All the above reasons are related or tied to job dissatisfaction. The job dissatisfaction factors often lead to burnouts and stress. Lack of control in the workplace is another reason that influences the nurses leaving the practice. Lack of control entails not being involved in decision making, and not being able to work the way a person thinks is the correct way. Some of these factors are influenced by inflexibility in the administrative policies. Lack of a flexible administration policy can reduce a clinical independence among the nurses. When nurses feel that their autonomy is compromised, this is likely to influence their intentions of leaving the practice.
Reward and fairness are also a key motivating factor for any employee regardless of their profession. When a nurses individual contribution in the workplace is not acknowledged, it can lead to stress. Lack of opportunities for advancement of career is also another de-motivating factor. Studies find these factors correlated to nurses leaving their practice. Lastly, there is always dissatisfaction when there are no promotions. Some human resource managers will improve an individuals pay which always has limited success except if the pay is accompanied by better opportunities. Inequality in salary and workload are some of the actions that can lead to job dissatisfaction, and hence leave.
Demographic variables are also another reason a nurse is likely to leave their practice. The turnover rates for newly registered nurses are high in the first year of practice. The rates can remain high, and in some cases, they can rise in subsequent years. A study done in 2000 found out that 34% of new nurses who had just graduated were not registered to practice (Strachota et al., 2003). Some of the newly qualified nurses enter the workplace fully motivated and with high expectations regarding their jobs. However, the reality of the job changes when the expectations diverge especially when the working environment is not supportive.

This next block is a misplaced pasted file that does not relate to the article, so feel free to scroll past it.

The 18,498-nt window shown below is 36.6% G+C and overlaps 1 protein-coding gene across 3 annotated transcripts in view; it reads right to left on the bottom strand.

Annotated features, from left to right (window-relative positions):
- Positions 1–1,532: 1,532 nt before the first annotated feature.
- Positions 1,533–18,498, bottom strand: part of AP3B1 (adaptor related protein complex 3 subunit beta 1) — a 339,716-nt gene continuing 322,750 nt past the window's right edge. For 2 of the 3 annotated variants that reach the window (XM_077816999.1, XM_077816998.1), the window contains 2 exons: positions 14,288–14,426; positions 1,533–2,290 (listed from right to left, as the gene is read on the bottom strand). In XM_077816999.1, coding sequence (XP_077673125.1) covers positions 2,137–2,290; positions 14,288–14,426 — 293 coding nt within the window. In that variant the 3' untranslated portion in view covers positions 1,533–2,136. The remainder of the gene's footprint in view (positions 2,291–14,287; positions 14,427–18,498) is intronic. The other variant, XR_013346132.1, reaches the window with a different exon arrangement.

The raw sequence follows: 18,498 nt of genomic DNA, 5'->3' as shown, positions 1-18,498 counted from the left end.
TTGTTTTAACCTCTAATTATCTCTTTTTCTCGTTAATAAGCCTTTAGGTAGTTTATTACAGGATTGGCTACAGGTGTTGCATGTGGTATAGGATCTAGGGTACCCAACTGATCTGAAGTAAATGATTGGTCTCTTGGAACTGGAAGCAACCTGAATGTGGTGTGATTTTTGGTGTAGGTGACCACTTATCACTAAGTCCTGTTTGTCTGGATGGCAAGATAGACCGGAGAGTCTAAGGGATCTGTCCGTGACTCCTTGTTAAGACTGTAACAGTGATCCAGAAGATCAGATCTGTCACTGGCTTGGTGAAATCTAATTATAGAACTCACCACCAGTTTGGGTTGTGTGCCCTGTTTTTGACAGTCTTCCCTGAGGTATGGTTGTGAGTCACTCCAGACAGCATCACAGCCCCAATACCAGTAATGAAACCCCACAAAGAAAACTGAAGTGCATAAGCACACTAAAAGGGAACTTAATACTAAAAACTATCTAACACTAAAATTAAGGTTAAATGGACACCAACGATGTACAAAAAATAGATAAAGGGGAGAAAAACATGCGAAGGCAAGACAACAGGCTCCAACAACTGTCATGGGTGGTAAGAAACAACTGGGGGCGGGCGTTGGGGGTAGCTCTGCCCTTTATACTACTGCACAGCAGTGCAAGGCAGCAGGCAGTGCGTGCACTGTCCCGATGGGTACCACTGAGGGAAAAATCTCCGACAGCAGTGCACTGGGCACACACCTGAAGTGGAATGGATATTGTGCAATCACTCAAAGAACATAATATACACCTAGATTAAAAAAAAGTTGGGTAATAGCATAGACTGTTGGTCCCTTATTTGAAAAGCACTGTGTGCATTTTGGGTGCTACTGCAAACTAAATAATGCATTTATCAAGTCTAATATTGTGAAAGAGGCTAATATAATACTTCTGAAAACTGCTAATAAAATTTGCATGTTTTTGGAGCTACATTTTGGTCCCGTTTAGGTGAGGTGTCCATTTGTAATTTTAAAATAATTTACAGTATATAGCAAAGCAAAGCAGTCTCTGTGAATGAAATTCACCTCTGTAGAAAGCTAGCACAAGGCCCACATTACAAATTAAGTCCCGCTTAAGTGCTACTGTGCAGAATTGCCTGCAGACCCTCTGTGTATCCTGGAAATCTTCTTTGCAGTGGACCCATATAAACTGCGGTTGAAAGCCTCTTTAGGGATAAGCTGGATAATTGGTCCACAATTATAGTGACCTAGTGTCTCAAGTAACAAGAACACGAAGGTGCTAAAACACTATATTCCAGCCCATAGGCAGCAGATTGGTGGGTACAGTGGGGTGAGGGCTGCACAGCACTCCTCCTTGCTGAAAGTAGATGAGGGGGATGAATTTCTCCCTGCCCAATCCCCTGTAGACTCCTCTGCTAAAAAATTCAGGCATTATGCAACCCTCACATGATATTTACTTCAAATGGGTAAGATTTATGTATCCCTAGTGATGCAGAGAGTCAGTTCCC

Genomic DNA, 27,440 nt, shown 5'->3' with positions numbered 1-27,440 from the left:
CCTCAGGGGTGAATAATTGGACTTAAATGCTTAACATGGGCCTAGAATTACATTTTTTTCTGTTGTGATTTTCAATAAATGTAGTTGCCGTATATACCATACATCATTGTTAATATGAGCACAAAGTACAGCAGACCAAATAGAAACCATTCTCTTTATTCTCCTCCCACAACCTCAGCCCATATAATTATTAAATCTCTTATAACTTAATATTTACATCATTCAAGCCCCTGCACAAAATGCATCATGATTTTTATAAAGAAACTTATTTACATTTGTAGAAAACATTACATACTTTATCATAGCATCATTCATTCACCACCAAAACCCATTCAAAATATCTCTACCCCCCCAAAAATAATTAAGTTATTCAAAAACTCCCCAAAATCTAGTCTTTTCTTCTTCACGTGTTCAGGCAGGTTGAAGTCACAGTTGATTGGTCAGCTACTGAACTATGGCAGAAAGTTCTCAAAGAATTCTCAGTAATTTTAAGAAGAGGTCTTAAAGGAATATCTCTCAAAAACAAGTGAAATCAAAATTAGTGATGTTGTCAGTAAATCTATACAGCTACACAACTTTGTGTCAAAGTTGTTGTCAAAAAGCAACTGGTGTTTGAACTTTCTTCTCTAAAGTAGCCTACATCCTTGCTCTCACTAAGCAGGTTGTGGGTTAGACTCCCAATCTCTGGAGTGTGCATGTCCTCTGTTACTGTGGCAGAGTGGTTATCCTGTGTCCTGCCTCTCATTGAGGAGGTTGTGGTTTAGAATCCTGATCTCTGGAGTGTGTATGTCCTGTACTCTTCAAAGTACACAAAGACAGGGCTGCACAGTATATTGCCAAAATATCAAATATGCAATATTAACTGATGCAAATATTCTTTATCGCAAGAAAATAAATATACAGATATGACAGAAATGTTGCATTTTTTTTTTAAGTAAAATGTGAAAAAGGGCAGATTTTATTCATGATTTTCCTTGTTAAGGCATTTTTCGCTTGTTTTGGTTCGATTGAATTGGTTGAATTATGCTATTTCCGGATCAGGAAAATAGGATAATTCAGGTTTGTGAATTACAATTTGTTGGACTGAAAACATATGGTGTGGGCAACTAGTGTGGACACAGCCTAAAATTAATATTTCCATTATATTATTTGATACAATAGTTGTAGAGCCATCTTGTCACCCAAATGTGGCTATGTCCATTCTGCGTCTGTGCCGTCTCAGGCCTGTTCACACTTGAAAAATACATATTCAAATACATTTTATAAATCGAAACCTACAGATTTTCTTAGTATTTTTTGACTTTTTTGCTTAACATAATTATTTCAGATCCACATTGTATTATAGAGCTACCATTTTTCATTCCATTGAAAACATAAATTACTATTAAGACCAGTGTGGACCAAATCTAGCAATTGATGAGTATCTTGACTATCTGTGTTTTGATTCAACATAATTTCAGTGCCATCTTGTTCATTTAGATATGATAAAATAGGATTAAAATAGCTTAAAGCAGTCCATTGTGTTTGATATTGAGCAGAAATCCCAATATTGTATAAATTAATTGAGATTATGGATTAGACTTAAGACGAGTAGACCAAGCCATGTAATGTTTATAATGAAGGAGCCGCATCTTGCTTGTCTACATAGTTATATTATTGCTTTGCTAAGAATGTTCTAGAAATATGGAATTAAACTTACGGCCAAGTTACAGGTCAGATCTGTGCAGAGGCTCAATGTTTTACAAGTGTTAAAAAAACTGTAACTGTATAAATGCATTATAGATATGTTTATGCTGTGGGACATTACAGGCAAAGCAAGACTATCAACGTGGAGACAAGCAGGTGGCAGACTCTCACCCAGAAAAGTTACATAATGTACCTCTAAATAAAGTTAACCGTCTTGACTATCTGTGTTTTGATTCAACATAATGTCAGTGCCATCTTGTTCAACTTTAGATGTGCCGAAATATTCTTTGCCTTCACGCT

This can lead to disappointment and frustration, and if these issues are not addressed, stress builds up, and this may lead to burnout stage if left untreated. In most cases, it is unlikely that newly registered nurses are not always empowered sufficiently with work stressors. They are also not empowered to create better working conditions for their work. Some scholars view the increased rate of burnout as a function of survival for the fittest. In most cases, burnout occurs within the first years of an individuals career, and this frustrates many nurses that they end leaving their practice and those that remain in the profession as seen as survivors.
In summary, nurses leaving the practice have several implications from organizational costs to personal costs. If the above issues are not addressed by the government and other stakeholders, the problem is likely to escalate. A nurses contribution to healthcare is very important. The stakeholders need to know that recognizing when the RNs are frustrated, distressed or socially isolated can help retain the nurses in the future. Mentoring programs can also support the nurses during the transition from nursing school to the workplace. This can greatly help assist in the retention of nurses. Developing cultures that promote diversity and provide support for nurses is one among many ways that will motivate RNs to continue with the practice. Some other important remedies are treating the nurses well, with kindness and respect, managers should be empathetic and listen to the nurses concerns, offer good benefits and fair pay, and ensure that they mitigate the drawbacks of staffing difficulties and shift work.
MacKusick, C. I., & Minick, P. (2010). Why Are Nurses Leaving? Findings from an Initial Qualitative Study on Nursing Attrition. Medsurg Nursing: Official Journal of the Academy of Medical-Surgical Nurses, 19, 6, 335-346.
Strachota E, Normandin P, OBrien N, Clary M, Krukow B. (2003). Reasons registered nurses leave or change employment status. Journal of Nursing Administration 33 (2), 111117.
If you are the original author of this essay and no longer wish to have it published on the ProEssays website, please click below to request its removal:
- Application for the Position of a Bank Teller
- Factors that Form the Learning Gap Between Clinical and Classroom Theories in Saudi Arabia Among Nursing Students
- Course Work Sample: Discussion on Postnatal Maternity Nurse Care
- Drugs, Alcohol and Drug Abuse
- The Kaplan-Meier Method
- Article Analysis Sample - HazMat Emergencies: Decontamination and Victim Chain of Survival
- Background of Speech Delay in Toddlers - Research Paper Sample